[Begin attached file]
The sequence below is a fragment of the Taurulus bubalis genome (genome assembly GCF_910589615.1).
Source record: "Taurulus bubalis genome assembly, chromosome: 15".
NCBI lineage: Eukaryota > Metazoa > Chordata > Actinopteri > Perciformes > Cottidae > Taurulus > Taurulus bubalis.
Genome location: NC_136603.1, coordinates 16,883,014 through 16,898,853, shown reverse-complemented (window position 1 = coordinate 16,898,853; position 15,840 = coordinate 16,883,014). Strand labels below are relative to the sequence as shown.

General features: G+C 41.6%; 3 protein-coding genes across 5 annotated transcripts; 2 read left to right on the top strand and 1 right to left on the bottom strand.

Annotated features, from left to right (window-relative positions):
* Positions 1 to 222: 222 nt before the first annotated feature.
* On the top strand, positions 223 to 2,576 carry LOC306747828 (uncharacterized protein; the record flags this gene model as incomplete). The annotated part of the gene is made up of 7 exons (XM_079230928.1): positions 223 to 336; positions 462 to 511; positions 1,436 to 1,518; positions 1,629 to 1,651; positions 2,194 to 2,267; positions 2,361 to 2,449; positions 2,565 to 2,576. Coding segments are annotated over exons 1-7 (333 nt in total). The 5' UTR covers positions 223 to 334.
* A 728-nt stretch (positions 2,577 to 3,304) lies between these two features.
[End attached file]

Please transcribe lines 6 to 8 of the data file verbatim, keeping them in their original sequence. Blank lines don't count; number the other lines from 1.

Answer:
Annotated features, from left to right (window-relative positions):
* Positions 1 to 222: 222 nt before the first annotated feature.
* On the top strand, positions 223 to 2,576 carry LOC306747828 (uncharacterized protein; the record flags this gene model as incomplete). The annotated part of the gene is made up of 7 exons (XM_079230928.1): positions 223 to 336; positions 462 to 511; positions 1,436 to 1,518; positions 1,629 to 1,651; positions 2,194 to 2,267; positions 2,361 to 2,449; positions 2,565 to 2,576. Coding segments are annotated over exons 1-7 (333 nt in total). The 5' UTR covers positions 223 to 334.